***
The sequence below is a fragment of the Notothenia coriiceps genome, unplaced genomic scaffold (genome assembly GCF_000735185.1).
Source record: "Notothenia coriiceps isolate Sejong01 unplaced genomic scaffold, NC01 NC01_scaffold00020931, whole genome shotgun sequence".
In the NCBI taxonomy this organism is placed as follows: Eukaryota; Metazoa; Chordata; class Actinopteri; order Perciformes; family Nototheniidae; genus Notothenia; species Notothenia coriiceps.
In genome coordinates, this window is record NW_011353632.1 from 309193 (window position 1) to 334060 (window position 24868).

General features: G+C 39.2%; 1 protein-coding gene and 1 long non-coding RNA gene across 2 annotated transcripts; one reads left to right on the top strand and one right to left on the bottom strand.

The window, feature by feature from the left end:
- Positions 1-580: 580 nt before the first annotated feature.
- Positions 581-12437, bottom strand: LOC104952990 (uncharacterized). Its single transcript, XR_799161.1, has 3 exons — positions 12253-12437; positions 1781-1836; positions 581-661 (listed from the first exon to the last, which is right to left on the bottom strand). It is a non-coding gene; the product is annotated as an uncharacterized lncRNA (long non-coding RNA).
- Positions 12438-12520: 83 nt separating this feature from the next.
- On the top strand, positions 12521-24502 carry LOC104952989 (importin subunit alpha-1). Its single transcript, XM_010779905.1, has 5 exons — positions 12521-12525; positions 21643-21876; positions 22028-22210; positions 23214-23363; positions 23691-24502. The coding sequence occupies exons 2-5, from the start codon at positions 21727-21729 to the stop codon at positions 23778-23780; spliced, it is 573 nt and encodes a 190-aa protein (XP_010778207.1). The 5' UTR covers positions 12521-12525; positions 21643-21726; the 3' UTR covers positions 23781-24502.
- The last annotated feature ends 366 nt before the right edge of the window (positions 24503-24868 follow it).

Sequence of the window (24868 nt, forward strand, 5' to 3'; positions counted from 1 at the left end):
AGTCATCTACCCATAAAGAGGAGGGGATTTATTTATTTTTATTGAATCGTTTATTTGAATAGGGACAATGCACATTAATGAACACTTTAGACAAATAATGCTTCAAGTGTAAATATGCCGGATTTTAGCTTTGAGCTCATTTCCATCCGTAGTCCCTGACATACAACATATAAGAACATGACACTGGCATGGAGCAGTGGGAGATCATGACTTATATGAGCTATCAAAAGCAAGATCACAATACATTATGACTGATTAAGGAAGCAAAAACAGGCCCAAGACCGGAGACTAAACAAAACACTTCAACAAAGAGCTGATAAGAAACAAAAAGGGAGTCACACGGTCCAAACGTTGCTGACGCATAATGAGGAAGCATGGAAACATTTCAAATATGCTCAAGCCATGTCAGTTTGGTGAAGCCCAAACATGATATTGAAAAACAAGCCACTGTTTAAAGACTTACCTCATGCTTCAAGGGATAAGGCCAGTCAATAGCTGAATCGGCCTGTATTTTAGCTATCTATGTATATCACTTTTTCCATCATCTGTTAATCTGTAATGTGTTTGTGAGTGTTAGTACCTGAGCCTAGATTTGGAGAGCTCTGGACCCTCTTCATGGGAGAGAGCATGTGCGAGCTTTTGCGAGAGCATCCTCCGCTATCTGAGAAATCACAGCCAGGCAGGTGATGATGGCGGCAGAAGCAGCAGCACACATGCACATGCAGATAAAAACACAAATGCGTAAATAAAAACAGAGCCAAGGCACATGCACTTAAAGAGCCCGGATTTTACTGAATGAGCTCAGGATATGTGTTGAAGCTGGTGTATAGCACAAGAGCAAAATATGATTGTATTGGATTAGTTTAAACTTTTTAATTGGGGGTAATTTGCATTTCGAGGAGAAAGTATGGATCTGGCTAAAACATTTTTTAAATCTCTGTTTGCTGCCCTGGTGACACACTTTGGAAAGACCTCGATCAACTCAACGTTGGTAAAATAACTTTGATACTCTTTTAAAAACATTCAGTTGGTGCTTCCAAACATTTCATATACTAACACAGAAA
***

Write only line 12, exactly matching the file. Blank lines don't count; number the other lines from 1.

Sequence of the window (24868 nt, forward strand, 5' to 3'; positions counted from 1 at the left end):